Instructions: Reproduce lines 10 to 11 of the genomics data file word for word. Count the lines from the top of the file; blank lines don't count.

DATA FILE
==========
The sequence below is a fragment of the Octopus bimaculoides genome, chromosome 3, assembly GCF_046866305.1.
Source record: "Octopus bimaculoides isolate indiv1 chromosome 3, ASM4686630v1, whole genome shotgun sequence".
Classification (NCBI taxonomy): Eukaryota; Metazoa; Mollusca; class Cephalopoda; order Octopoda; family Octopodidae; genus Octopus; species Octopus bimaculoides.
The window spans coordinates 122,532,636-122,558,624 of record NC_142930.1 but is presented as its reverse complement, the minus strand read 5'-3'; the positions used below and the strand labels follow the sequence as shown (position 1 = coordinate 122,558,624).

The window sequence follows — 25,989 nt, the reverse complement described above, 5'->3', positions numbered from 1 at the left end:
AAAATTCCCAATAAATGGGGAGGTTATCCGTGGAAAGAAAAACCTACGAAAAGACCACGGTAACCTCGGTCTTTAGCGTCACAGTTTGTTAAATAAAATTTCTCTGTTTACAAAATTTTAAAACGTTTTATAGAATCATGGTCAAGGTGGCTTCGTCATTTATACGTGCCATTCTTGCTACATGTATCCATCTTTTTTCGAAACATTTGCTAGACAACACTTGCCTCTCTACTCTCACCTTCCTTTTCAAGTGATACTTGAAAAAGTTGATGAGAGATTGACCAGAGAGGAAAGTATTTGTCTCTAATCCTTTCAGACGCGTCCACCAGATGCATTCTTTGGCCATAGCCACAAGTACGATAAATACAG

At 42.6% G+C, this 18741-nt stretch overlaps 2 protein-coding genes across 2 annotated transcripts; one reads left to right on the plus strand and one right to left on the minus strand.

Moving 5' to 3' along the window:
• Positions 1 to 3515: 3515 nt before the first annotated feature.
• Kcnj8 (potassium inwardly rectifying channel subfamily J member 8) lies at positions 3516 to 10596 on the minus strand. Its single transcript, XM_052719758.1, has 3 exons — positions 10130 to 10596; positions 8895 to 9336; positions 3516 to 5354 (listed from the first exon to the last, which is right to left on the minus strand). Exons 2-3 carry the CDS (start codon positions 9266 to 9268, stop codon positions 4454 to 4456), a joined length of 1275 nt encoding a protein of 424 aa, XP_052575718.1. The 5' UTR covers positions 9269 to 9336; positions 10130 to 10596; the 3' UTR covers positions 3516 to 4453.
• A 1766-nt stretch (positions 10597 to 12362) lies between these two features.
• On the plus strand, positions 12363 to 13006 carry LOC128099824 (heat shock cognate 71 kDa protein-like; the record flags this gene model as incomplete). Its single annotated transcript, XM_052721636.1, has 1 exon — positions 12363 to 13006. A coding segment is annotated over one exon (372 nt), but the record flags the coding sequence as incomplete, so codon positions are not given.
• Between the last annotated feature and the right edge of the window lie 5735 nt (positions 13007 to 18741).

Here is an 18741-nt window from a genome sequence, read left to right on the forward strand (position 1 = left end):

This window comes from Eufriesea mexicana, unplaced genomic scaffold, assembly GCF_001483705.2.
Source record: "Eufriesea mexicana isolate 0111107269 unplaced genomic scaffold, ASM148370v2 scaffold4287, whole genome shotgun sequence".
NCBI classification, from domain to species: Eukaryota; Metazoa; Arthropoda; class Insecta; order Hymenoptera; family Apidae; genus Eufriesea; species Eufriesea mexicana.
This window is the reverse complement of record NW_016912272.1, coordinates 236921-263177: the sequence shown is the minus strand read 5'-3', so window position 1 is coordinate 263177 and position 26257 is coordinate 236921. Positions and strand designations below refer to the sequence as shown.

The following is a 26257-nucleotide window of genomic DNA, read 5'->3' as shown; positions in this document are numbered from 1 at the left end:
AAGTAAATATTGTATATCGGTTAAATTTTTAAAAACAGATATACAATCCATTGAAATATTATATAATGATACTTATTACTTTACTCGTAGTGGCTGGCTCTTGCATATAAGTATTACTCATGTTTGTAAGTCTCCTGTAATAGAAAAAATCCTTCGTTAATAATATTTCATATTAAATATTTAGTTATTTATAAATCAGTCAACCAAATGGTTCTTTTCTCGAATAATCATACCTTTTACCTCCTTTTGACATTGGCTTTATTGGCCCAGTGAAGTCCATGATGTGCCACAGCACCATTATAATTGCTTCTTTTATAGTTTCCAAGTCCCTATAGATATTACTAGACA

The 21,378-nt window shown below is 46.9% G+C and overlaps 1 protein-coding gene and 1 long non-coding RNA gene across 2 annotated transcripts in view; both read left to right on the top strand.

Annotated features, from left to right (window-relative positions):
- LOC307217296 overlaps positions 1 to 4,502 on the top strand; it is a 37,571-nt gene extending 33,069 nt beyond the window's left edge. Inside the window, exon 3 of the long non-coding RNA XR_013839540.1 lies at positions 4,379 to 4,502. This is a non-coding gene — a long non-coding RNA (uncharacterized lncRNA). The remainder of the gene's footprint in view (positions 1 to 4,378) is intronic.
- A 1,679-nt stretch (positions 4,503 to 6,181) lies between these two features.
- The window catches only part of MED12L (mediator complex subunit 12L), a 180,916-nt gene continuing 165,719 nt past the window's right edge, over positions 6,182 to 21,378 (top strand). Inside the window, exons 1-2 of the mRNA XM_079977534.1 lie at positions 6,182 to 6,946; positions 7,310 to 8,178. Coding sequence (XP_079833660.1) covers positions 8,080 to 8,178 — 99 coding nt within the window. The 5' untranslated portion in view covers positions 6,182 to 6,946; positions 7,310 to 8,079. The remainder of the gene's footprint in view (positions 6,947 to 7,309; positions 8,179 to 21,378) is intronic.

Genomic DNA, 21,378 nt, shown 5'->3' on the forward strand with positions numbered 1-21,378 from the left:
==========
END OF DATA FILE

• Kcnj8 (potassium inwardly rectifying channel subfamily J member 8) lies at positions 3516 to 10596 on the minus strand. Its single transcript, XM_052719758.1, has 3 exons — positions 10130 to 10596; positions 8895 to 9336; positions 3516 to 5354 (listed from the first exon to the last, which is right to left on the minus strand). Exons 2-3 carry the CDS (start codon positions 9266 to 9268, stop codon positions 4454 to 4456), a joined length of 1275 nt encoding a protein of 424 aa, XP_052575718.1. The 5' UTR covers positions 9269 to 9336; positions 10130 to 10596; the 3' UTR covers positions 3516 to 4453.
• A 1766-nt stretch (positions 10597 to 12362) lies between these two features.